Distribution and paleobiology of hibernation in fossil ground-dwelling squirrels from the Meade Basin, SW Kansas, USA
Hibernation is an adaptation to seasonality in resource availability, typically associated with sharp seasonal decrease in temperatures during winters (e.g., Williams et al. 2014). Previous work in my lab documented the biology of one modern hibernator, the thirteen-lined ground squirrel (Kisser and Goodwin 2012); and demonstrated that hibernation is reflected in the growth structure of evergrowing incisor teeth, both modern and fossil (Goodwin and Gonzalez 2001; Goodwin et al. 2005; Goodwin and Ryckman 2006), as well as in stable isotope profiles of these teeth (unpublished data). We demonstrated that hibernation occurred as early as the middle Pleistocene (Ice Age).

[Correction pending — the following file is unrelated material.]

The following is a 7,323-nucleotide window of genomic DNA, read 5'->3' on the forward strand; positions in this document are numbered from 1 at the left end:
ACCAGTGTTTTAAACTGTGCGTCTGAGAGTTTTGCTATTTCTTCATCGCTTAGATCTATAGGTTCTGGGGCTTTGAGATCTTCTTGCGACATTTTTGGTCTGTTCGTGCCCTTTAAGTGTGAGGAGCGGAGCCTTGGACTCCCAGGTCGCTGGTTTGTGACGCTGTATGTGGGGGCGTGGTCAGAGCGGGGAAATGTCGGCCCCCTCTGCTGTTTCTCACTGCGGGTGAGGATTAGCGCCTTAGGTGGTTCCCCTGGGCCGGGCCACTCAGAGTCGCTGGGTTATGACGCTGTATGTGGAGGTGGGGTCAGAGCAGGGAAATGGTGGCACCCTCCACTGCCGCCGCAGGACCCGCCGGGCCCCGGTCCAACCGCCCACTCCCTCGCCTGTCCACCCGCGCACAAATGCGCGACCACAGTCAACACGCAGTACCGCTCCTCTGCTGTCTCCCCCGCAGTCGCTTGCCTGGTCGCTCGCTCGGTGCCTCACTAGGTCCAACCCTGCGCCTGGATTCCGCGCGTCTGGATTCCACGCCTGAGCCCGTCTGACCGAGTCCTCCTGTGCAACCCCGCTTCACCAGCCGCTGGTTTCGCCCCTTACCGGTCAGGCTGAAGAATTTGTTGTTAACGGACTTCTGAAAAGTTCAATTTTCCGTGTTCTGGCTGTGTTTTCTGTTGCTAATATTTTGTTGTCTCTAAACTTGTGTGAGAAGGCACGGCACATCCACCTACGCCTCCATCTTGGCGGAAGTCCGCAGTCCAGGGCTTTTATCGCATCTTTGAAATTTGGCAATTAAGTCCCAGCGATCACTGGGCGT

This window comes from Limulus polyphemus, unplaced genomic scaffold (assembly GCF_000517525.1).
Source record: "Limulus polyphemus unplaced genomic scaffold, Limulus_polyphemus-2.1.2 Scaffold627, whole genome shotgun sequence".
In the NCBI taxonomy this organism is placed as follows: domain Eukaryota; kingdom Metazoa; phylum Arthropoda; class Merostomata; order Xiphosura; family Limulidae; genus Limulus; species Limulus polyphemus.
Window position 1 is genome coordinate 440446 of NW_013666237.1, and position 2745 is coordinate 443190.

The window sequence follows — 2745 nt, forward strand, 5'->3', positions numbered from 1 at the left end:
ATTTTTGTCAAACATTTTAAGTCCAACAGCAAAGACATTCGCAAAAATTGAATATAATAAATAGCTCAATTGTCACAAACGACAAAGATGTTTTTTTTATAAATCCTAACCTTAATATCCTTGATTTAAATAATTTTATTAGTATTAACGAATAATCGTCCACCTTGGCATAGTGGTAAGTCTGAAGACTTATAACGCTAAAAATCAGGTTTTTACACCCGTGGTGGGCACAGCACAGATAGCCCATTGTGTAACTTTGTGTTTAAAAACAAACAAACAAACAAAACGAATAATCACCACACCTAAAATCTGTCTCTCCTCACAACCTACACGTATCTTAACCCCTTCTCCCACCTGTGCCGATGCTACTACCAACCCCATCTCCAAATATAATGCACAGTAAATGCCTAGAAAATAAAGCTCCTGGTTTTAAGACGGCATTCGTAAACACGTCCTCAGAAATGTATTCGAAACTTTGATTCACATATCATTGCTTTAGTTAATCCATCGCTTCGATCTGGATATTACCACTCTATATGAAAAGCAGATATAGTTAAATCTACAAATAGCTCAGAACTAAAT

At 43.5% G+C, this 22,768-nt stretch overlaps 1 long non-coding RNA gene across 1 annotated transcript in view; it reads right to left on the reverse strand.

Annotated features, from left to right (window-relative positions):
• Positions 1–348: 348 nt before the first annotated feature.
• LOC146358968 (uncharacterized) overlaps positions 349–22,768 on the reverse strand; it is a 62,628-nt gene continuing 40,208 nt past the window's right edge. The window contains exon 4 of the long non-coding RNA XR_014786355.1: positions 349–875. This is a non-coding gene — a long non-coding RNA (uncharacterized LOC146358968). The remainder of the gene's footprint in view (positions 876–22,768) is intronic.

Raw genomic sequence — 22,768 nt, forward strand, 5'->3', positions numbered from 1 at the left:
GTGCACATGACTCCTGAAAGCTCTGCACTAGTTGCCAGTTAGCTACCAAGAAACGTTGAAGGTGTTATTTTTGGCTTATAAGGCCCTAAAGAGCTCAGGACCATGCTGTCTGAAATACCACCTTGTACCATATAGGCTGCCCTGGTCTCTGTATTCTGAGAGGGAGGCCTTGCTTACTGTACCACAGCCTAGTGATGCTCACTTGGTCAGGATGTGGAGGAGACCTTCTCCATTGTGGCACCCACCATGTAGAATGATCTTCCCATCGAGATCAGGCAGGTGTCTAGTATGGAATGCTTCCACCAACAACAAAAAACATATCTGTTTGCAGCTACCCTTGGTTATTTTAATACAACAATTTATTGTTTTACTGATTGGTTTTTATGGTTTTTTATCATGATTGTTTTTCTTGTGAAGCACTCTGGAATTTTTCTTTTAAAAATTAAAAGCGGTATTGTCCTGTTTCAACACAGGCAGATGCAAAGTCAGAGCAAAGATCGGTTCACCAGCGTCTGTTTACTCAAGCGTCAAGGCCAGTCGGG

We propose to investigate distribution of hibernation in a rich fossil sequence from the Meade Basin, SW Kansas, which spans the late Miocene through Pleistocene. We propose, first, to document whether hibernation is recorded in fossil squirrel incisors from this sequence, with potential to push the record back to the late Miocene. Second, we propose to test two hypotheses about controls on hibernation (if observed) in time: a) that presence/absence of hibernation is phylogenetically controlled (that is, some species hibernate and others not, irrespective of environment); and b) that onset of hibernation in the region is associated with annual temperatures that cool past a critical threshold, initiating short growing seasons to which hibernation is adaptive. We will develop a protocol for identifying incisors to family, and will apply protocols developed in previous studies to recognize the hibernation mark. The project will be done with an Honors student, Mr. Randy Sanchez.